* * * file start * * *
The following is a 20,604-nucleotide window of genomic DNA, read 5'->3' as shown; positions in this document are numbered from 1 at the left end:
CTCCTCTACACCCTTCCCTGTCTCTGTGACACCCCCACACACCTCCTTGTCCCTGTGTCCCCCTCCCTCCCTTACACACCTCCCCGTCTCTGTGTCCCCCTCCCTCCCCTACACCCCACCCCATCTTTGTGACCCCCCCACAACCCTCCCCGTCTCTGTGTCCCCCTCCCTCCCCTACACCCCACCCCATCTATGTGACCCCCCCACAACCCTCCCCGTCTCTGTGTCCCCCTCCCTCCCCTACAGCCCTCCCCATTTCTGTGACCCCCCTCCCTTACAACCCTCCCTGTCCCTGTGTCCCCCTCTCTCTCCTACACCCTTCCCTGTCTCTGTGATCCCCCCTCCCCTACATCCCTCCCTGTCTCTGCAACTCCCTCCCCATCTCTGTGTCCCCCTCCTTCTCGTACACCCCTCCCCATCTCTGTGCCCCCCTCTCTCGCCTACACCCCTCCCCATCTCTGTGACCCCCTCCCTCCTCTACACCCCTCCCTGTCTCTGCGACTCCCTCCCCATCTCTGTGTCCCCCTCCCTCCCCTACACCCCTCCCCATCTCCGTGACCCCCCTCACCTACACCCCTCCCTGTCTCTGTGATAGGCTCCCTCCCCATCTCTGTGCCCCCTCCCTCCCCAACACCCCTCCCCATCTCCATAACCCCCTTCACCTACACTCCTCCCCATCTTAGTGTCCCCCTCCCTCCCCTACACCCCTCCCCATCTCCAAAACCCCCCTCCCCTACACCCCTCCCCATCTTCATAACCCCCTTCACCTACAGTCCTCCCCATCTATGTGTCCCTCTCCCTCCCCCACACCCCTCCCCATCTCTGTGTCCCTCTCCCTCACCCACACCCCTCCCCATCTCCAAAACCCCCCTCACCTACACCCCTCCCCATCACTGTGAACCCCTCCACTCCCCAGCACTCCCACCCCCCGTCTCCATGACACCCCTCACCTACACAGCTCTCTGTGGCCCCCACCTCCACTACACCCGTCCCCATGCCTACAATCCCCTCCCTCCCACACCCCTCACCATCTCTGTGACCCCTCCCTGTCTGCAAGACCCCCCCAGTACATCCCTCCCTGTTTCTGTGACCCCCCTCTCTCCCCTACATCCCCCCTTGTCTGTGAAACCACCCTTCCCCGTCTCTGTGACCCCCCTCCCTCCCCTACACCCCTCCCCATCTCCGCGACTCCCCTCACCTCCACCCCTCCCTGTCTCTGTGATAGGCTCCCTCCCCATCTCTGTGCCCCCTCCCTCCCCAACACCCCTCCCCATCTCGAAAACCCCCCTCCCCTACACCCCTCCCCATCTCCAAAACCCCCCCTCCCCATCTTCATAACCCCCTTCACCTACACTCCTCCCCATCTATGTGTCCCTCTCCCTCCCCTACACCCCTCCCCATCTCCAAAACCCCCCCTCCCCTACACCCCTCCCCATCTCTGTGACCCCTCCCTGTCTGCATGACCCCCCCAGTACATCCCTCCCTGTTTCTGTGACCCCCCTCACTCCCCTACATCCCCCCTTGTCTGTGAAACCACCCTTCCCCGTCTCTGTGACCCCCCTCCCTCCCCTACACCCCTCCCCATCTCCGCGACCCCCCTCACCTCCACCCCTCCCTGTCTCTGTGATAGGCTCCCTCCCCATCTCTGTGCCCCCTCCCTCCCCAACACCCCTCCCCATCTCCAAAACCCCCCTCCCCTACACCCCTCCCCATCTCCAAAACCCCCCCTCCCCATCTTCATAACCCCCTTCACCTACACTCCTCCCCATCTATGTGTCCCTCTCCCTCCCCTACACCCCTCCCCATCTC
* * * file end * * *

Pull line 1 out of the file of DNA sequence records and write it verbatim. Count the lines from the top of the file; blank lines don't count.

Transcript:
The following is a 20,604-nucleotide window of genomic DNA, read 5'->3' as shown; positions in this document are numbered from 1 at the left end: